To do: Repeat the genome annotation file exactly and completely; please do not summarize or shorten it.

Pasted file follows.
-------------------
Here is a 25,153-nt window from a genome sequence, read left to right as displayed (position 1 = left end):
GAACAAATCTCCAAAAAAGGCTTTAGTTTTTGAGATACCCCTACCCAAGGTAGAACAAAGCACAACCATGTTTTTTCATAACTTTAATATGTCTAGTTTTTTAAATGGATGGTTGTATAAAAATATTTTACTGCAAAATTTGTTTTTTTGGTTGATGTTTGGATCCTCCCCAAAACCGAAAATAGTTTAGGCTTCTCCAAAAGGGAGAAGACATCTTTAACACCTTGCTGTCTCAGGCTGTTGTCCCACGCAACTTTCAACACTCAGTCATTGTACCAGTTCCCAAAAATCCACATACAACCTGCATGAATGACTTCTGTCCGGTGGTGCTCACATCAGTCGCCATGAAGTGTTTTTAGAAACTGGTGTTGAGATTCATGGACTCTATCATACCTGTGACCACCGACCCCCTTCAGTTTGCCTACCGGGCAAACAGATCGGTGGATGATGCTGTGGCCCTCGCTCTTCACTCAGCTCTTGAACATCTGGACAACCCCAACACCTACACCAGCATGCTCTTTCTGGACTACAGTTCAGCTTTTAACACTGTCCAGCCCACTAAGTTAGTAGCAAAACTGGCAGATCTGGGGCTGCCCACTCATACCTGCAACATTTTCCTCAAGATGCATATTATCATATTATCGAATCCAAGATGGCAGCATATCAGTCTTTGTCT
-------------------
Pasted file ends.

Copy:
Here is a 25,153-nt window from a genome sequence, read left to right as displayed (position 1 = left end):
GAACAAATCTCCAAAAAAGGCTTTAGTTTTTGAGATACCCCTACCCAAGGTAGAACAAAGCACAACCATGTTTTTTCATAACTTTAATATGTCTAGTTTTTTAAATGGATGGTTGTATAAAAATATTTTACTGCAAAATTTGTTTTTTTGGTTGATGTTTGGATCCTCCCCAAAACCGAAAATAGTTTAGGCTTCTCCAAAAGGGAGAAGACATCTTTAACACCTTGCTGTCTCAGGCTGTTGTCCCACGCAACTTTCAACACTCAGTCATTGTACCAGTTCCCAAAAATCCACATACAACCTGCATGAATGACTTCTGTCCGGTGGTGCTCACATCAGTCGCCATGAAGTGTTTTTAGAAACTGGTGTTGAGATTCATGGACTCTATCATACCTGTGACCACCGACCCCCTTCAGTTTGCCTACCGGGCAAACAGATCGGTGGATGATGCTGTGGCCCTCGCTCTTCACTCAGCTCTTGAACATCTGGACAACCCCAACACCTACACCAGCATGCTCTTTCTGGACTACAGTTCAGCTTTTAACACTGTCCAGCCCACTAAGTTAGTAGCAAAACTGGCAGATCTGGGGCTGCCCACTCATACCTGCAACATTTTCCTCAAGATGCATATTATCATATTATCGAATCCAAGATGGCAGCATATCAGTCTTTGTCT